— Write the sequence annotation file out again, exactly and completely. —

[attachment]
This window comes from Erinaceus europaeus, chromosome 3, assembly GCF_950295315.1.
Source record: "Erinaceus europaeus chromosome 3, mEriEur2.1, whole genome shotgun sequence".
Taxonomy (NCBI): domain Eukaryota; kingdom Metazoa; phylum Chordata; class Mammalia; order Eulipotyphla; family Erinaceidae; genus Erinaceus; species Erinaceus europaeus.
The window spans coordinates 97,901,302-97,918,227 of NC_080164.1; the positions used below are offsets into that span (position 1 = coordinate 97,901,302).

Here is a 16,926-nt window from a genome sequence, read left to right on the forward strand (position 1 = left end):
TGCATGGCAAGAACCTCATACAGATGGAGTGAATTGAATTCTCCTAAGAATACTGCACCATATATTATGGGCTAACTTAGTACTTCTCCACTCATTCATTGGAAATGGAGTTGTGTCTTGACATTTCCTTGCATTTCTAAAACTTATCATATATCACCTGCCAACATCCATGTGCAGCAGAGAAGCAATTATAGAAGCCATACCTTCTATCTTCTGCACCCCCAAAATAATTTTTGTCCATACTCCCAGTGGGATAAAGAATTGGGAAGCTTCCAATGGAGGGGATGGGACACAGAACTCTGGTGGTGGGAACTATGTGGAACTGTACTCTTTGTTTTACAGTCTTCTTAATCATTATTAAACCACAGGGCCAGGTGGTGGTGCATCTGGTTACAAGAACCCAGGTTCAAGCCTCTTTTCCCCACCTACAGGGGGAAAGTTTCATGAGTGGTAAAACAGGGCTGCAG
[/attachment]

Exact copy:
This window comes from Erinaceus europaeus, chromosome 3, assembly GCF_950295315.1.
Source record: "Erinaceus europaeus chromosome 3, mEriEur2.1, whole genome shotgun sequence".
Taxonomy (NCBI): domain Eukaryota; kingdom Metazoa; phylum Chordata; class Mammalia; order Eulipotyphla; family Erinaceidae; genus Erinaceus; species Erinaceus europaeus.
The window spans coordinates 97,901,302-97,918,227 of NC_080164.1; the positions used below are offsets into that span (position 1 = coordinate 97,901,302).

Here is a 16,926-nt window from a genome sequence, read left to right on the forward strand (position 1 = left end):
TGCATGGCAAGAACCTCATACAGATGGAGTGAATTGAATTCTCCTAAGAATACTGCACCATATATTATGGGCTAACTTAGTACTTCTCCACTCATTCATTGGAAATGGAGTTGTGTCTTGACATTTCCTTGCATTTCTAAAACTTATCATATATCACCTGCCAACATCCATGTGCAGCAGAGAAGCAATTATAGAAGCCATACCTTCTATCTTCTGCACCCCCAAAATAATTTTTGTCCATACTCCCAGTGGGATAAAGAATTGGGAAGCTTCCAATGGAGGGGATGGGACACAGAACTCTGGTGGTGGGAACTATGTGGAACTGTACTCTTTGTTTTACAGTCTTCTTAATCATTATTAAACCACAGGGCCAGGTGGTGGTGCATCTGGTTACAAGAACCCAGGTTCAAGCCTCTTTTCCCCACCTACAGGGGGAAAGTTTCATGAGTGGTAAAACAGGGCTGCAG